CARLSBAD —The City of Carlsbad will join a $26 billion national settlement resulting from a lawsuit filed against prominent pharmaceutical companies over the opioid crisis that has devastated communities across the country for decades.
The Carlsbad City Council approved the decision to join the legal payout during its Dec. 14 meeting.
The State of California expects to receive between $1.8 billion and $2.6 billion from the settlement, according to a staff report, and the City of Carlsbad is projecting $1.6 million as its settlement portion.
In July, a bipartisan coalition of state attorney generals announced the deal against the three largest pharmaceutical distributors — McKesson, Cardinal Health and AmerisourceBergen — along with manufacturer Janssen Pharmaceuticals Inc and its parent company, Johnson & Johnson.
“The model used to determine allocation of the settlement proceeds was based on information collected by federal agencies for purposes independent of the National Prescription Opiates Litigation,” McMahon said. “The information regarding Opioid Use Disorder was obtained from the U.S. Department of Health & Human Services Substance Abuse & Mental Health Data Archive.”
The distributors will pay the state $21 billion over 18 years, while Johnson & Johnson (and Janssen) will pay up to $5 billion over nine years with $3.7 billion in the first three years. In addition, Johnson & Johnson and Janssen cannot sell opioids for 10 years, cannot fund, provide grants to third parties or lobby for opioids. They must also share trial data under the Yale Open Data Access Project.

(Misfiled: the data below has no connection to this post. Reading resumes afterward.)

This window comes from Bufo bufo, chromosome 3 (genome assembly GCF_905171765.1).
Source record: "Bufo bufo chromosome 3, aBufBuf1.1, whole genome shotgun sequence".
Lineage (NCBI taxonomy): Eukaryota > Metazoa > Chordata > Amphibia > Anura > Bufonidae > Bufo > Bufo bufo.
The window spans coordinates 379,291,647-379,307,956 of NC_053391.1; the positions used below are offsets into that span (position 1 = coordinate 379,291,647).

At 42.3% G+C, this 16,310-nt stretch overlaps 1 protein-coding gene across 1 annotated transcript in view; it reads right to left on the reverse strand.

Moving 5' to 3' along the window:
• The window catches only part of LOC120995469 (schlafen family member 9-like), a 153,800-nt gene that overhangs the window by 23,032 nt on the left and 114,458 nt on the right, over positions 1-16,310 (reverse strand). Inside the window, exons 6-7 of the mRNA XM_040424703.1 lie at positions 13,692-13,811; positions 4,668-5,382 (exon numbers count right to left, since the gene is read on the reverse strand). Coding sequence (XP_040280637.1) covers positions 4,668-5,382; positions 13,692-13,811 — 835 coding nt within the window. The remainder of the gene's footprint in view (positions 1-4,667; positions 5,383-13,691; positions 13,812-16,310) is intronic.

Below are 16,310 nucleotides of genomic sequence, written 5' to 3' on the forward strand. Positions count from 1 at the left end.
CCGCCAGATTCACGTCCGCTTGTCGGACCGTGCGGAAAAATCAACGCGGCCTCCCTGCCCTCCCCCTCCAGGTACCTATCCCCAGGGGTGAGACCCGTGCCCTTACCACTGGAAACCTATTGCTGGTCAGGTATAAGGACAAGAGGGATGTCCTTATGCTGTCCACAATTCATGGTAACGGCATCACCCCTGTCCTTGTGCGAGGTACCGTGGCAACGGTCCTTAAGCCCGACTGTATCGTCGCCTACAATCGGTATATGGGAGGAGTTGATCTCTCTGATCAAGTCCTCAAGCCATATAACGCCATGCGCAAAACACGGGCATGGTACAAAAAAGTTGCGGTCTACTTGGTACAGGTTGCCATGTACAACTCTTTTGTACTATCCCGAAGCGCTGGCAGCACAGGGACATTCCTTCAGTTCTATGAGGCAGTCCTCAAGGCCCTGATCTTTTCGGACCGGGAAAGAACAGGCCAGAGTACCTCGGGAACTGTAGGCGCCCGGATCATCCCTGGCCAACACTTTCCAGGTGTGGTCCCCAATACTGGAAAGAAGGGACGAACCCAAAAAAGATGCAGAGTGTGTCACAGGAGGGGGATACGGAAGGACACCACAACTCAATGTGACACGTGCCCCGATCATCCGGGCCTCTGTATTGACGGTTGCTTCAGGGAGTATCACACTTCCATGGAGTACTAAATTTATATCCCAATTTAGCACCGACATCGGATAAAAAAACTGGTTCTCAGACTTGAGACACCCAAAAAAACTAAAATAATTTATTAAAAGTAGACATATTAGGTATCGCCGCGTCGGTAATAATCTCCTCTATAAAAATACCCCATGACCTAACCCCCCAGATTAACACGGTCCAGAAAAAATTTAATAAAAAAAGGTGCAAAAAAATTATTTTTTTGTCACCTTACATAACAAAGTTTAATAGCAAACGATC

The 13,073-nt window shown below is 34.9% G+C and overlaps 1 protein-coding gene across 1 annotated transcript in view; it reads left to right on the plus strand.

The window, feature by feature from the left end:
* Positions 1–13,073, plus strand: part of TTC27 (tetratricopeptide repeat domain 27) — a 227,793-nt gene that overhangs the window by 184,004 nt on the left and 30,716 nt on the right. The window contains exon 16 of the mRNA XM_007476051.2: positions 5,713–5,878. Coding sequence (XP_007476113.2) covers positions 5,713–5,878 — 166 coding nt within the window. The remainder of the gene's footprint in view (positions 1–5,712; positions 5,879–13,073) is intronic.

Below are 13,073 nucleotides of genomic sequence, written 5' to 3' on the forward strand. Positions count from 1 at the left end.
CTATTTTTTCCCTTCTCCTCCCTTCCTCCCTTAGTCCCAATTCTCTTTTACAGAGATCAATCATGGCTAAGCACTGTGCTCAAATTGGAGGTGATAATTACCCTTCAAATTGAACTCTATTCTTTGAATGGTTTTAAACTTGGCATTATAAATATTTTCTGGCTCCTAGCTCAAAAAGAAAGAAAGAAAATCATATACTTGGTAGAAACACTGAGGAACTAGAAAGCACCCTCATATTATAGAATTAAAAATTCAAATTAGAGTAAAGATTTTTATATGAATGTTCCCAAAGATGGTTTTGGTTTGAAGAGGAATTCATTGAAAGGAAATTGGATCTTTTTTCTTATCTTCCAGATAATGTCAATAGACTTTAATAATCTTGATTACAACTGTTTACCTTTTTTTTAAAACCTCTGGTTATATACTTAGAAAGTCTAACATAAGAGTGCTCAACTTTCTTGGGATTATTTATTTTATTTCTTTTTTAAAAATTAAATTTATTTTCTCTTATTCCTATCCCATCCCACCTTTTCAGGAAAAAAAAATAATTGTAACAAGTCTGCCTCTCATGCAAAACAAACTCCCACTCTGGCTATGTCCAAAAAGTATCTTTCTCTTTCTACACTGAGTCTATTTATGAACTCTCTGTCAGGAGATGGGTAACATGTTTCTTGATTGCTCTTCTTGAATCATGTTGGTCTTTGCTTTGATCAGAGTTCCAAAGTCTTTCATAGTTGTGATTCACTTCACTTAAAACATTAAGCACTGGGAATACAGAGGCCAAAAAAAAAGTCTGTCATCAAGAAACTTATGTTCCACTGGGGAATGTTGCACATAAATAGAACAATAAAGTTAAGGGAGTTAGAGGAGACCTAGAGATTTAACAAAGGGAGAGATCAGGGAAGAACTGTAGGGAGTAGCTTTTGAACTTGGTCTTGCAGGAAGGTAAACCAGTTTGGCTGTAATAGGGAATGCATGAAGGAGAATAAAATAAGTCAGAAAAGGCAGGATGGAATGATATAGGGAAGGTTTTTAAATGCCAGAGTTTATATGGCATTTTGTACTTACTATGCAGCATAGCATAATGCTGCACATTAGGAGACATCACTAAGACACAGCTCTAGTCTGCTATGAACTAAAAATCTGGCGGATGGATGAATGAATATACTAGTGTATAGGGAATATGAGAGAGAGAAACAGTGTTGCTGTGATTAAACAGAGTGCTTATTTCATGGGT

According to the staff report, 70% of the funds received by the state will be allocated to each eligible jurisdiction. Carlsbad’s share is projected at $1.6 million from the two settlements, according to McMahon. The distributors’ settlement is estimated at $1.3 million over 18 years and more than $311,048 over nine years from Johnson & Johnson.
McMahon said the city began receiving information about how the state would allocate the money in late October. However, the city was not asked to provide any Carlsbad-specific opioid information to the state, although the allocation of funds is based on information collected from federal agencies, according to McMahon.
The city has several options as to how to spend the money, including allocating a specific amount back to the county or using it for “high impact abatement activities.”
If the city keeps its allotment, 50% of the funds received in each calendar year must be spent on those activities, such as matching funds or operating costs for substance use disorder facilities within the Behavioral Health Continuum Infrastructure Program; create new or expended treatment infrastructure; address needs in communities of color and vulnerable populations; division of people from the justice system into treatment; and youth drug addiction prevention.
“California strongly supports continued investment in combatting the devastation that our communities have suffered because of the opioid epidemic,” Gov. Gavin Newsom said in July. “The opioid epidemic continues to pose a serious threat to the health of Californians. In 2019, California experienced nearly 12,000 opioid-related emergency department visits and more than 3,000 deaths. If approved, this settlement agreement would provide an important investment in opioid treatment and prevention.”